Characterisation of a carlavirus of French bean (VG15073)
What’s it all about?
This investment is characterising a new carlavirus found infecting Fabaceae crops in South East Queensland, and is set to identify potential distribution and incidence of the virus in other French bean production regions of Australia. Importantly, the project will develop and help growers adopt management strategies for the virus, resulting in improved pack-out, increased marketable yield and a reduction in the impact of the disease.
The project team has discovered that a disease in Queensland French bean crops in 2016 was caused by an infection of a Carlavirus in the Cowpea mild mottle group (CPMMV). This was the first record of this virus group from legumes in Australia.
Surveys of other French bean crops have been carried out, and CPMMV was found in several perennial legume species, including Siratro, in the Fassifern and elsewhere. They concluded that the virus is well established at several locations.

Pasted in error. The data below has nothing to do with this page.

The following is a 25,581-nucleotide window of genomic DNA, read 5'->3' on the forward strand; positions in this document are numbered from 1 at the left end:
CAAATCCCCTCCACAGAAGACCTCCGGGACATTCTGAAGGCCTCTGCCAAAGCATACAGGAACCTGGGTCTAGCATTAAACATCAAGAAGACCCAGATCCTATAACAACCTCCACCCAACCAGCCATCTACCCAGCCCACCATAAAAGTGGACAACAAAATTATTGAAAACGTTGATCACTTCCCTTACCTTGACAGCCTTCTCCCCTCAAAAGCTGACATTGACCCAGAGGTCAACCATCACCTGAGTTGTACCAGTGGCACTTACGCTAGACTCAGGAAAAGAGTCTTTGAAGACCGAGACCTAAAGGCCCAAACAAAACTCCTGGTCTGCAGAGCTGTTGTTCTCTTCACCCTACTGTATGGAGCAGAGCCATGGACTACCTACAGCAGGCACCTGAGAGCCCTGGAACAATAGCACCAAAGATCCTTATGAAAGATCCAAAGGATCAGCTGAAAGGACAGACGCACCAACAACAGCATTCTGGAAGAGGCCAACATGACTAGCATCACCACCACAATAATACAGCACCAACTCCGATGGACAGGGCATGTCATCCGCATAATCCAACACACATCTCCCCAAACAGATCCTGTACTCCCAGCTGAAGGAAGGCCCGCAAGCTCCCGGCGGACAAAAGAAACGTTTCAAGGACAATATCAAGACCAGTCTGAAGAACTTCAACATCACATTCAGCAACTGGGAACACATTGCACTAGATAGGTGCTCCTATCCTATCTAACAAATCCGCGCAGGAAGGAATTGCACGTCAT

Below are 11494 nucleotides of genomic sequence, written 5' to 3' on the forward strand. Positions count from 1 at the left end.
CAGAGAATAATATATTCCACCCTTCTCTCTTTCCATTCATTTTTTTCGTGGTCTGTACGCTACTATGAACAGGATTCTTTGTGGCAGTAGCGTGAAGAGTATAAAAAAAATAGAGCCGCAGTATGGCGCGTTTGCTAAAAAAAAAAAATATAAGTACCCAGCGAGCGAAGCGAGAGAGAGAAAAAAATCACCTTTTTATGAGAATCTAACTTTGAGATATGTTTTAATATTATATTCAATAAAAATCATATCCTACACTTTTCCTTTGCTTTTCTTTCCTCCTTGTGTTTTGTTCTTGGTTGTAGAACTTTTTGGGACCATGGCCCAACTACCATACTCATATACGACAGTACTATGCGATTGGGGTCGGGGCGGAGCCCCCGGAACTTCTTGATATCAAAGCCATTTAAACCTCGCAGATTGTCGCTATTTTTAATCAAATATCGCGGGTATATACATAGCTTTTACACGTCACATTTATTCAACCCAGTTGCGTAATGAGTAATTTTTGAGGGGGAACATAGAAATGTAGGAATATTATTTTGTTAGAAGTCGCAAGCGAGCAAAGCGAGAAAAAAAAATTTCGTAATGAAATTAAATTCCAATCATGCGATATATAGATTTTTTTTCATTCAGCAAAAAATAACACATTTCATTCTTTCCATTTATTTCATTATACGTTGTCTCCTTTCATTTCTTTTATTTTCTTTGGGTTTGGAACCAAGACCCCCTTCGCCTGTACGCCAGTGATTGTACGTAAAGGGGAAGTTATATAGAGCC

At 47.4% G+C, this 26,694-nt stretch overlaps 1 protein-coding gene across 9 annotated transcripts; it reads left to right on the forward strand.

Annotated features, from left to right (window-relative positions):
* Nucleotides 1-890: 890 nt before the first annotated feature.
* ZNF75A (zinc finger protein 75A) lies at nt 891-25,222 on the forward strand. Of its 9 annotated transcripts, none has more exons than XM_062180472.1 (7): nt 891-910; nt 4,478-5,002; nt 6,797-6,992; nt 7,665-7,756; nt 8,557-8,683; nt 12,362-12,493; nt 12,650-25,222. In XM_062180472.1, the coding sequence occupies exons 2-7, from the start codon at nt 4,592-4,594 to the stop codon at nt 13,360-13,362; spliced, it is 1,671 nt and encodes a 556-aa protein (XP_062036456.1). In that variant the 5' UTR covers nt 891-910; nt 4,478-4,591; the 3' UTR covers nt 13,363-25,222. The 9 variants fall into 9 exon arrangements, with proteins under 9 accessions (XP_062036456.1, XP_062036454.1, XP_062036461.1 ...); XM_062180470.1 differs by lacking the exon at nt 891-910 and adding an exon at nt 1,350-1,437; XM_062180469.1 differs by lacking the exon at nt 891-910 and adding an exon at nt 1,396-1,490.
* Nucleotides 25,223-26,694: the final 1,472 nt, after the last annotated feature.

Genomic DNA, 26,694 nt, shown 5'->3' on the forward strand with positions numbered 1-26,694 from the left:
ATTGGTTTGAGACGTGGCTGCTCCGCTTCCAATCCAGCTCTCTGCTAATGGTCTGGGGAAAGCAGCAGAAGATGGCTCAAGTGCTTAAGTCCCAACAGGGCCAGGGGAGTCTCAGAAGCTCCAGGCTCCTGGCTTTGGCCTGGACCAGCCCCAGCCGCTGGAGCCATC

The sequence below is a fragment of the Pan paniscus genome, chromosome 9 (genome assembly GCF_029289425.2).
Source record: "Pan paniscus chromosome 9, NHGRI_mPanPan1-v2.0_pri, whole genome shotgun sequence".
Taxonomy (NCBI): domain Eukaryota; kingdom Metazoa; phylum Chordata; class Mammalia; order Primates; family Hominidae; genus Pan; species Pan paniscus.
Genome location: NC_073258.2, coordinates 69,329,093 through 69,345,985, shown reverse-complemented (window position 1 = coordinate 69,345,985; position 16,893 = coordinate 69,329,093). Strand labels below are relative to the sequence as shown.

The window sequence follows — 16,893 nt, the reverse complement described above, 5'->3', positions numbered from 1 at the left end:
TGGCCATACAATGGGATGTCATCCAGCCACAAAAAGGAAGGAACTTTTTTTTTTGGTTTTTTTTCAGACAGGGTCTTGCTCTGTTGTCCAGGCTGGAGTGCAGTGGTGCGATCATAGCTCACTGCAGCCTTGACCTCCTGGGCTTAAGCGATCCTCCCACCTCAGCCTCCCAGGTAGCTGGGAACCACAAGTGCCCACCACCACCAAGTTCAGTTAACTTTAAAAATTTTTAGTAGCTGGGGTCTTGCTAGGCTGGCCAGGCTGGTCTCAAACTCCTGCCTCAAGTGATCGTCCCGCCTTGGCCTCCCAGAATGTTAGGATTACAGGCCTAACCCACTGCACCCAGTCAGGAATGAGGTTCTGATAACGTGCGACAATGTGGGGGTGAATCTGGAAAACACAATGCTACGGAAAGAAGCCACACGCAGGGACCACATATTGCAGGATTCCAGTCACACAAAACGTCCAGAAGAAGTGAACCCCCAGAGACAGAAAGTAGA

The effects of CPMMV were tested in 18 bean varieties in two field trials, which revealed that varieties currently used for commercial green bean production are highly susceptible to the disease.
The team identified several varieties that seem to have some resistance to CPMMV, and these will be tested further. They hope to find varieties that can be planted in locations where CPMMV is prevalent.
Research was carried out to find out how the disease is transmitted. Although work overseas has found CPMMV to be seed transmitted in several host species, the team has not been able to demonstrate seed transmission in their trials with beans and soybean. It seems likely that silver leaf whitefly might be transmitting the virus.
The team is also sequencing the virus to provide a greater understanding of the disease, which is known to affect mainly legumes including beans, soybeans, mung beans, cowpea, adzuki beans, siratro, and phasey bean.
This project is a strategic levy investment in the Hort Innovation Vegetable Fund